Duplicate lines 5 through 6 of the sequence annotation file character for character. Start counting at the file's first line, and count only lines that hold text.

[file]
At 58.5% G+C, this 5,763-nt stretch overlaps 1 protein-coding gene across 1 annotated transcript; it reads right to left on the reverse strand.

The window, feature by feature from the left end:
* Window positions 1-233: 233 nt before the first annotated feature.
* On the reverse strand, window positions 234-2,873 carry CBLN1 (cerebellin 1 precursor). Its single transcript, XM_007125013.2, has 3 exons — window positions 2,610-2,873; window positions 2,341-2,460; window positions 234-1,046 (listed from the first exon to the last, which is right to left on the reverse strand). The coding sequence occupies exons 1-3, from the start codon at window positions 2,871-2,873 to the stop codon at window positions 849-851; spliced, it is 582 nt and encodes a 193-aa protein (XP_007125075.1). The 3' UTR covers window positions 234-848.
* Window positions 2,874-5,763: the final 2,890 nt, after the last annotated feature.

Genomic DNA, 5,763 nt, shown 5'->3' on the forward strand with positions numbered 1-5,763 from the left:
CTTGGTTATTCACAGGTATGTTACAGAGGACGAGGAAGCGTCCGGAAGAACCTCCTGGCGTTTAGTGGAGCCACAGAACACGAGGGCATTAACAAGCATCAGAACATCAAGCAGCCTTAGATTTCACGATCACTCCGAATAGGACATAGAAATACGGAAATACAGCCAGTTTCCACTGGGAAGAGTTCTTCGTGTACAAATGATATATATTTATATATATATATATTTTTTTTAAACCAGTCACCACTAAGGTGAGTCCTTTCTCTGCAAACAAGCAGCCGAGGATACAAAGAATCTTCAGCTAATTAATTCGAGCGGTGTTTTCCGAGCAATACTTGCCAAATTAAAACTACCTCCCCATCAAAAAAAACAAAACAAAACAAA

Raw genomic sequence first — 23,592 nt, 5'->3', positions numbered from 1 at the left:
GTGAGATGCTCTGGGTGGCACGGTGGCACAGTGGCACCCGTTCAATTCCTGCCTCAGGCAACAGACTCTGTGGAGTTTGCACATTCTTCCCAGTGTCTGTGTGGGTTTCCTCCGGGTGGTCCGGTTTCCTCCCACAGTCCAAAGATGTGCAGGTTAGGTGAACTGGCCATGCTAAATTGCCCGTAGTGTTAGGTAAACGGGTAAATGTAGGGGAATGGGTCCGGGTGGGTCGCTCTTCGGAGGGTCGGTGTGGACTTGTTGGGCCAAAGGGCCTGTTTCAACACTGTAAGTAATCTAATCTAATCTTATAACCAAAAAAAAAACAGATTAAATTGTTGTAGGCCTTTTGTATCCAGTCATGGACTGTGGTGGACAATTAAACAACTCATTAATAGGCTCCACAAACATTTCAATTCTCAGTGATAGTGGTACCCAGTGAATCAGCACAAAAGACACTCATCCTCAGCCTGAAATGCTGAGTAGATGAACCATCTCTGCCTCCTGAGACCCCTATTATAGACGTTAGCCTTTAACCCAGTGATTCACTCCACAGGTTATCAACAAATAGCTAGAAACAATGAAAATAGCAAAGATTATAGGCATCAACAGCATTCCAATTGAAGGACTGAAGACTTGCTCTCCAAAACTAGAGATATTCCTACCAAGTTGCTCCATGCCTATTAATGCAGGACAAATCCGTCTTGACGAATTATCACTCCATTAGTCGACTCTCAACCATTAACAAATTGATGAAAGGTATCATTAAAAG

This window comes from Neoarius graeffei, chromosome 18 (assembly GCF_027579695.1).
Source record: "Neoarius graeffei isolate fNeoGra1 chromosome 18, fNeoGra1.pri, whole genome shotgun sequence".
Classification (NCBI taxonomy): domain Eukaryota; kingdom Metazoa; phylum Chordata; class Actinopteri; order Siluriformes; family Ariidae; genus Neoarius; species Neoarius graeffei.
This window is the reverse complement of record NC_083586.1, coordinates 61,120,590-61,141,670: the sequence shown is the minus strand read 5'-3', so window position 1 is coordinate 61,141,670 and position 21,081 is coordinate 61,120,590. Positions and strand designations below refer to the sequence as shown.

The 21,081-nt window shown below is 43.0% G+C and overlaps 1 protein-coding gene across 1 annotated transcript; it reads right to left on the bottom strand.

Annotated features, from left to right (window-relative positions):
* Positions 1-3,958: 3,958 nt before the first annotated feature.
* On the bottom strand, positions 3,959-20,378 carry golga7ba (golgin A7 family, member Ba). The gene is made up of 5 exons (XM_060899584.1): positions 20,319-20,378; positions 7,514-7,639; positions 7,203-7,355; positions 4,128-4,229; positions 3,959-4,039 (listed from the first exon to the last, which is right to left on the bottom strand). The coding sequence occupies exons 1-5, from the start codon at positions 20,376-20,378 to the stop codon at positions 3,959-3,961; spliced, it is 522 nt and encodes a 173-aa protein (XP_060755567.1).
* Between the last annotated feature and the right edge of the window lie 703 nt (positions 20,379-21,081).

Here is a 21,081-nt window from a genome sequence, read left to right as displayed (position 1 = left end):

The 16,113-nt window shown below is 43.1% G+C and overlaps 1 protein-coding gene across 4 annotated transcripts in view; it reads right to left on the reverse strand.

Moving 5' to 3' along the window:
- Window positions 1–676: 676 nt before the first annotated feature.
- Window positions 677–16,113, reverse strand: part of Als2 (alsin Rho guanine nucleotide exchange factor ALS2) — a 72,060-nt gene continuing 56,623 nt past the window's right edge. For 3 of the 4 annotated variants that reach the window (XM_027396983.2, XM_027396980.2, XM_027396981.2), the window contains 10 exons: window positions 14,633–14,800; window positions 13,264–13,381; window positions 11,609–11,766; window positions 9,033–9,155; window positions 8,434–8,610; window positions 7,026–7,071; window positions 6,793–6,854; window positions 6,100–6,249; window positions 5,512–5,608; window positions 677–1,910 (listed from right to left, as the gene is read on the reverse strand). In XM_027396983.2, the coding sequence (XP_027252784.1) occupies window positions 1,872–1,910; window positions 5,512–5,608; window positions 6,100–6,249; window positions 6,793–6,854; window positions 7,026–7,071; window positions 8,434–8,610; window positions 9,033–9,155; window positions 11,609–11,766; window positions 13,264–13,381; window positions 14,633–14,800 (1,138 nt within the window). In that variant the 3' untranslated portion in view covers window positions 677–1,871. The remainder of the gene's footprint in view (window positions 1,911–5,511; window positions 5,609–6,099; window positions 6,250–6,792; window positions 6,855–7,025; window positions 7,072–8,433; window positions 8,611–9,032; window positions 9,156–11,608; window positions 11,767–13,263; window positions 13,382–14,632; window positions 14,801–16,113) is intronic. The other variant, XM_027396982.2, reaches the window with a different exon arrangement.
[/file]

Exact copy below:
* Window positions 2,874-5,763: the final 2,890 nt, after the last annotated feature.

Genomic DNA, 5,763 nt, shown 5'->3' on the forward strand with positions numbered 1-5,763 from the left: